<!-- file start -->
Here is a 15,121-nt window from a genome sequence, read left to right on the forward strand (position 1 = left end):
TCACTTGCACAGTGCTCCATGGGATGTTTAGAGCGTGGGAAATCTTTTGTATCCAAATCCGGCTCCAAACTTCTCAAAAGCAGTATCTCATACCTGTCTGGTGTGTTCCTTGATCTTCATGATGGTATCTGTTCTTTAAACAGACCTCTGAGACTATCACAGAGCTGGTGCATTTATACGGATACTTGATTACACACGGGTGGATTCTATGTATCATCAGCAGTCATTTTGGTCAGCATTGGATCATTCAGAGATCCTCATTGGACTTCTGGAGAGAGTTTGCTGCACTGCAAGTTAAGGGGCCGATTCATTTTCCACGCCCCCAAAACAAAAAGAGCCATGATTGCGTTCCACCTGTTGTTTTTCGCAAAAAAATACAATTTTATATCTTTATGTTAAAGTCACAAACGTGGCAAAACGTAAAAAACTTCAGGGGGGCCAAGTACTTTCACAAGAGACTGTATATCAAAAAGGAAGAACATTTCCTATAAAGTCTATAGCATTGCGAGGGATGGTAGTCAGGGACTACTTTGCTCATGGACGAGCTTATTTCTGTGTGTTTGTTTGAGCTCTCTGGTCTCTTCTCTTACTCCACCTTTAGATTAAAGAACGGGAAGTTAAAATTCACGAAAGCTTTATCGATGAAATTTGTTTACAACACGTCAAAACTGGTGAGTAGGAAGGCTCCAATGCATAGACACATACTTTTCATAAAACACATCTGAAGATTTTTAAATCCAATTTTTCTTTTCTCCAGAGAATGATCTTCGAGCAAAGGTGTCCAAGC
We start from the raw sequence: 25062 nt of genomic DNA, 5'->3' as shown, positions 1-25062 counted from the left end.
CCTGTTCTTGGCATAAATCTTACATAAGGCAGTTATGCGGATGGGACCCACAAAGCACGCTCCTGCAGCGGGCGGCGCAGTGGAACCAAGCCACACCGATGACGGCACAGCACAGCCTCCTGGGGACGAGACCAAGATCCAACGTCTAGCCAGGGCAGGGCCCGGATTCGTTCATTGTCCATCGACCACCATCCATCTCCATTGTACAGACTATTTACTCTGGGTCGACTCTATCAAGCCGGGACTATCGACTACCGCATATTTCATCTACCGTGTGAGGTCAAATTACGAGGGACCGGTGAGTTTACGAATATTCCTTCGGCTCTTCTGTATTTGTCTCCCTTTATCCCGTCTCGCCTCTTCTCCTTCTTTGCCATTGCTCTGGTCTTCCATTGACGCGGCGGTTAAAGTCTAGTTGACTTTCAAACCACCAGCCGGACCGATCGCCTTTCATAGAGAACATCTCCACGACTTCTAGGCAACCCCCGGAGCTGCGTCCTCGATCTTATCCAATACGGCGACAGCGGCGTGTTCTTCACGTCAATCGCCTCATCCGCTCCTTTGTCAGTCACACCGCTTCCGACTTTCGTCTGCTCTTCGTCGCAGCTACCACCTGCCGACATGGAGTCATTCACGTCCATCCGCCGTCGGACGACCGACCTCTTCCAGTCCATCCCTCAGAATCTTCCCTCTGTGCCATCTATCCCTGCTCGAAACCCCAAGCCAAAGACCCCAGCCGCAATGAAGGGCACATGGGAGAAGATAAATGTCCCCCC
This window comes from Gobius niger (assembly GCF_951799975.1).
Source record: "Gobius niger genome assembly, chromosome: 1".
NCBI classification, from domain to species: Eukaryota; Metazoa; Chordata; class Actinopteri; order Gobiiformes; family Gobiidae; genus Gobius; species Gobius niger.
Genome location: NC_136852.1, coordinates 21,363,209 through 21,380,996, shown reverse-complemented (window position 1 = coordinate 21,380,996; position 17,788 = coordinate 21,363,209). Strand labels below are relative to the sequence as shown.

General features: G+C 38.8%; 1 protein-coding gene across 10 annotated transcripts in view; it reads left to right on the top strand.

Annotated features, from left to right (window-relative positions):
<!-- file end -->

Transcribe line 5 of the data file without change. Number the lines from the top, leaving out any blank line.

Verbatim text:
This window comes from Gobius niger (assembly GCF_951799975.1).